HP leaks spur federal investigation
U.S. Attorney's office joins California attorney general in probing tactics used by computer maker.
NEW YORK (CNNMoney.com) -- The investigation into tactics Hewlett-Packard used during an internal company probe has widened to include an inquiry from the U.S. Attorney's Office for the Northern District of California, the computer maker said Monday.
HP (Charts) has been "informally contacted" by the federal prosecutor's office, which is requesting information related to the methods used during the company's investigation of leaks to the news media, the Palo Alto, Calif.-based company said in a quarterly report filed Monday with the Securities and Exchange Commission.
The disclosure comes a day after the computer maker's board convened an emergency meeting. The board is set to continue deliberations late Monday.
HP, one of the nation's largest technology companies, has become the talk of corporate America, from Wall Street to Silicon Valley, as the company's board may have used illegal methods to spy on some directors as well as reporters.
The outside investigators hired to find the source of the company leaks used personal information to pose as HP directors and reporters and got AT&T (Charts) and other phone companies to turn over records of home and mobile phone calls.
California Attorney General Bill Lockyer is also investigating the tactics HP's outside investigators used during their probe. Posing as someone else to obtain confidential information, a practice known as pretexting, is illegal in California.
HP said it is fully cooperating with both inquiries.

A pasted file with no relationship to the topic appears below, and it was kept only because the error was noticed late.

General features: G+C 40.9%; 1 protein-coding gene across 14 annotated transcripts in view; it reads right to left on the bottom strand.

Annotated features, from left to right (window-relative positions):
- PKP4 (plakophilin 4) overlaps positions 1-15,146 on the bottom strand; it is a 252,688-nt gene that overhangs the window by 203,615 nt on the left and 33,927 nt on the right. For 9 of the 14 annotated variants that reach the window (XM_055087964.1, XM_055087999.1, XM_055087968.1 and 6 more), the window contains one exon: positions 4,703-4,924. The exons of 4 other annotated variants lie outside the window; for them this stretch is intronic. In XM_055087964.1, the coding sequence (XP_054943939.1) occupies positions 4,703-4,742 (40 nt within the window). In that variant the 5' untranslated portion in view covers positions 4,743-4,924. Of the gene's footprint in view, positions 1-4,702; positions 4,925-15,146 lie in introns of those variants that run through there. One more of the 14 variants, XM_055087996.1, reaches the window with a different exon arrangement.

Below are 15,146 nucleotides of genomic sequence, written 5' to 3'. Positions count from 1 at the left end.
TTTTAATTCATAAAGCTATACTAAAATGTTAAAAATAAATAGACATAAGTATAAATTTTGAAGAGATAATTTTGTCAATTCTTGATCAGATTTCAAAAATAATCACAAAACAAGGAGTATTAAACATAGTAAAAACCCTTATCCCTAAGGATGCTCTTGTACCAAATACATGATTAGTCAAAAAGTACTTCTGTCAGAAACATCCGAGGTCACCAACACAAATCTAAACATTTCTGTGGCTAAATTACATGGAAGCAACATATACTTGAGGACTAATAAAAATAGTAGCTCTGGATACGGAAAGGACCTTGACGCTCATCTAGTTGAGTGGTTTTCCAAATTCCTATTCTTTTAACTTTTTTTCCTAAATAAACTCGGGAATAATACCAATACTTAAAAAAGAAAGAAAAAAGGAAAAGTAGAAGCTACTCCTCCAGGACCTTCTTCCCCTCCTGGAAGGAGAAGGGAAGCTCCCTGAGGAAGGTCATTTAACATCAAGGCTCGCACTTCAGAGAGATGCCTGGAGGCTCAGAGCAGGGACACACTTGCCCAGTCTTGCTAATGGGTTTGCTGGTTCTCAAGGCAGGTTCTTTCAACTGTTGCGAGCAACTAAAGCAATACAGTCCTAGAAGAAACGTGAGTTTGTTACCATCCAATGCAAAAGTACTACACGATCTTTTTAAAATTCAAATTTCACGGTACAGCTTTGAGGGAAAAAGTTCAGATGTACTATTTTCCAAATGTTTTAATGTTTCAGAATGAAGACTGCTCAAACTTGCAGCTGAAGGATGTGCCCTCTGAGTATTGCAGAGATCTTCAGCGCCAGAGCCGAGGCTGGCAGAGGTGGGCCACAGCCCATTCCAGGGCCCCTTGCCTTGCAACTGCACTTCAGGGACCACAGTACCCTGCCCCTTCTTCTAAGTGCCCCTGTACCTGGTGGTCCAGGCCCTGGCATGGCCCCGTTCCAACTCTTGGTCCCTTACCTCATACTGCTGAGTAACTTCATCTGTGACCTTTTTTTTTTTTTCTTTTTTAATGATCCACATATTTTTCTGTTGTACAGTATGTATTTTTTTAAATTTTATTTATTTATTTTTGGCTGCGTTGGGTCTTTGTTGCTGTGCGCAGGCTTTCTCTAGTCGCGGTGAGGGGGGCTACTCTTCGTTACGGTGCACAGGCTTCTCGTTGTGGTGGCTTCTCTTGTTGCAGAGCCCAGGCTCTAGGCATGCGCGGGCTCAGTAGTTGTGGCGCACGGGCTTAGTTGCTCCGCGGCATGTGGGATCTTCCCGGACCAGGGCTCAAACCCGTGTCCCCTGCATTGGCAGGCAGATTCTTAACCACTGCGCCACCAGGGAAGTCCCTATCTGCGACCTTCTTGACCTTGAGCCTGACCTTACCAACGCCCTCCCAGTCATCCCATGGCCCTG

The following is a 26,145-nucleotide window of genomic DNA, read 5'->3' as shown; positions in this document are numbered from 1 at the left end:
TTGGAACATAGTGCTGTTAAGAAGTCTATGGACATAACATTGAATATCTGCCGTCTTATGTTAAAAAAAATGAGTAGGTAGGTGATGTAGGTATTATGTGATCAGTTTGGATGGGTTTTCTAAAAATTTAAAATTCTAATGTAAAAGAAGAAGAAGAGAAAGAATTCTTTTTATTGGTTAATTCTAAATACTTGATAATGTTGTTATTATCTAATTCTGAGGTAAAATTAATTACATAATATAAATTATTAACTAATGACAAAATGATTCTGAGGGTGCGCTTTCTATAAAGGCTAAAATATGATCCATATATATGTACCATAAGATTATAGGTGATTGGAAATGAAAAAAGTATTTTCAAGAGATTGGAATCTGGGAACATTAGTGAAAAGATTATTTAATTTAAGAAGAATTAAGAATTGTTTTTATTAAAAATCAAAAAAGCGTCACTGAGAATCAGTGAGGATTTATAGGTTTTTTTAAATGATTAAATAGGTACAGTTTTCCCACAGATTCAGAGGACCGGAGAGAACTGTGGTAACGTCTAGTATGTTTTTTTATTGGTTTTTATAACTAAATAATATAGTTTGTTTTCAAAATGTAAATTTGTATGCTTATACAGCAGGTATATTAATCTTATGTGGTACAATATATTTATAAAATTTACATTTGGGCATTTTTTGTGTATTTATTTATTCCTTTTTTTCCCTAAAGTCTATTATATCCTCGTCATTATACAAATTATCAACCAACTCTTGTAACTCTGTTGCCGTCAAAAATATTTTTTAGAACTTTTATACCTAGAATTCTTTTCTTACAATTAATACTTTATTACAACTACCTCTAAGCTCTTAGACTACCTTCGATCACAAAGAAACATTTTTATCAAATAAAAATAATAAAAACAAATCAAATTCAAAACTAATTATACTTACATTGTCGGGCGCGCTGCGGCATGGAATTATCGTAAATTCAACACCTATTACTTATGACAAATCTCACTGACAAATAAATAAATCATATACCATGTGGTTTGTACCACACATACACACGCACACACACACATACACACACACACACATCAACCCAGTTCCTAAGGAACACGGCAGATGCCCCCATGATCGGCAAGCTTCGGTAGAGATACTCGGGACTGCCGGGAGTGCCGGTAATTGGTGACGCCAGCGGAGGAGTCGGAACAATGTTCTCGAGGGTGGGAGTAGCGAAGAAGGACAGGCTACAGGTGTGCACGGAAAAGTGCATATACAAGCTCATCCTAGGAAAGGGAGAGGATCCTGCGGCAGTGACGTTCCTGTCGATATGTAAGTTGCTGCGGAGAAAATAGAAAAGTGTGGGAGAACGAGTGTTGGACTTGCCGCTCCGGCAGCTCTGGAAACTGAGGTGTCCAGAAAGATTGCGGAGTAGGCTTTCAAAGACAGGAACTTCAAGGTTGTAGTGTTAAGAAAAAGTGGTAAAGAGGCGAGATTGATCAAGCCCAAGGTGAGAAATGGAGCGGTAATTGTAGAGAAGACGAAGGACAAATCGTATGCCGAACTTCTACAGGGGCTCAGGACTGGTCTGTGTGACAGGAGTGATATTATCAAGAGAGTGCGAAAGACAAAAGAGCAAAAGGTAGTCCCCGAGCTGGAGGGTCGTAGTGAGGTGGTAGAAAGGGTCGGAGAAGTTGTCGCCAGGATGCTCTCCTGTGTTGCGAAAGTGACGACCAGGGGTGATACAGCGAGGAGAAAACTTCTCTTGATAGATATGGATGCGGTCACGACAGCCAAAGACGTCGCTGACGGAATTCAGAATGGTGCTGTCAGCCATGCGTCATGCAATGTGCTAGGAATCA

The scandal gripping HP has rocked the board of the iconic computer and printer maker. George Keyworth, the board member fingered as the source of the leaks, was asked to resign but refused to do so. HP has said it won't renominate Keyworth to the board.
Thomas Perkins, another board member, quit in protest of the surveillance tactics used by HP's investigators. The investigators hired by HP used Cox Communications' Internet service to create an online AT&T account for Perkins and access his phone records. Lockyer's office has filed a search warrant and affidavit to access Cox's customer records and discover who created that account.
Chairman Patricia Dunn has come under fire for initiating the probe. Dunn has said she has no plans to step down but would do so if asked by the board.
The drama unfolding at HP comes just as the company has been getting back on track and gaining ground on its key competitors, Dell (Charts) and IBM (Charts). Shares of HP have surged nearly 70 percent since new chief executive Mark Hurd joined the company last April.